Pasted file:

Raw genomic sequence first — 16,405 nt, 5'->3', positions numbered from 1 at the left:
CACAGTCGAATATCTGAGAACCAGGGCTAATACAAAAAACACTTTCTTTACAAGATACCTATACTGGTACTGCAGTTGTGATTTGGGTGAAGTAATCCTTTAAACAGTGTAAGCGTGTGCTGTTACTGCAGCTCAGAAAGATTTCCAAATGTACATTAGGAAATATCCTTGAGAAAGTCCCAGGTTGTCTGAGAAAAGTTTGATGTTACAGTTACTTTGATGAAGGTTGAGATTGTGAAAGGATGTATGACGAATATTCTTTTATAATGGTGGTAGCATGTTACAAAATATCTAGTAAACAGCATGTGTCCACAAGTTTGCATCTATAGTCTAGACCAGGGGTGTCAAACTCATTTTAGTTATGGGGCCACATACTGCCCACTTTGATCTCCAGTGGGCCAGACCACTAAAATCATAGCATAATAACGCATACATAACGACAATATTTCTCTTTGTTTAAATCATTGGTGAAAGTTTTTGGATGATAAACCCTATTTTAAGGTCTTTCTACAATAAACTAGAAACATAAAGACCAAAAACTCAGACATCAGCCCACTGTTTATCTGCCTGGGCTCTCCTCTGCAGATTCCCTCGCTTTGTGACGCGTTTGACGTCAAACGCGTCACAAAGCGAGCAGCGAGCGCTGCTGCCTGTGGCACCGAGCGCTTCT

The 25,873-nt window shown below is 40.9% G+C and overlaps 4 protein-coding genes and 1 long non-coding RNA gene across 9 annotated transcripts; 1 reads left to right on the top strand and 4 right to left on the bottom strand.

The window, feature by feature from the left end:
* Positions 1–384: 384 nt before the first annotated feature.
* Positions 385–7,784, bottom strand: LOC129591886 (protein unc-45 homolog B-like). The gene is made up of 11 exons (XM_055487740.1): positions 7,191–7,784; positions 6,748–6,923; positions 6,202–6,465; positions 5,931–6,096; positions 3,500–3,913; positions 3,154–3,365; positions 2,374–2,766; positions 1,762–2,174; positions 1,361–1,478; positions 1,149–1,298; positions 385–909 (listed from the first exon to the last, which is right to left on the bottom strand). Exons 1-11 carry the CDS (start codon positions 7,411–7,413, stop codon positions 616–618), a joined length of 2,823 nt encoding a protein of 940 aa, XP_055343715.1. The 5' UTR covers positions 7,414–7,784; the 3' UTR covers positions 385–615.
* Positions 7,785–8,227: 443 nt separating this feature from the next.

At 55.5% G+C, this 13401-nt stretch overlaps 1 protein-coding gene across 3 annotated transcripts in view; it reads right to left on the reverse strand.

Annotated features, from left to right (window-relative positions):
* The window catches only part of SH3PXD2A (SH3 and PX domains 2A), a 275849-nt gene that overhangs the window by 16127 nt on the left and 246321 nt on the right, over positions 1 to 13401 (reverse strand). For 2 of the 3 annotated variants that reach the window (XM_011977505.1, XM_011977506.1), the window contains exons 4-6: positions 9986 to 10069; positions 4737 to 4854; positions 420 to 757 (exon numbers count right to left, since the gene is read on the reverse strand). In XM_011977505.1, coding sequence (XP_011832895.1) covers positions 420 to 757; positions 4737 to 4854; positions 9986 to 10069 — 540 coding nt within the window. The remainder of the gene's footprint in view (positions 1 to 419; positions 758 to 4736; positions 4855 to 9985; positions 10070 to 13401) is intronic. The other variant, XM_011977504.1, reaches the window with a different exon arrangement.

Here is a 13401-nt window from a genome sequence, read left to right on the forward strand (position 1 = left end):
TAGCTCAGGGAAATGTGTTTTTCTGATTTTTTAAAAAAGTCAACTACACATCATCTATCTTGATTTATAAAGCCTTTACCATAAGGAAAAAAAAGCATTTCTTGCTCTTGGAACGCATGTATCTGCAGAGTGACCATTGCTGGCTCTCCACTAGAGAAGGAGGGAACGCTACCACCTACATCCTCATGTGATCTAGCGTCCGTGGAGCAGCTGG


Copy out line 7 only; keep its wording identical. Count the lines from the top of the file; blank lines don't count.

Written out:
* Positions 7,785–8,227: 443 nt separating this feature from the next.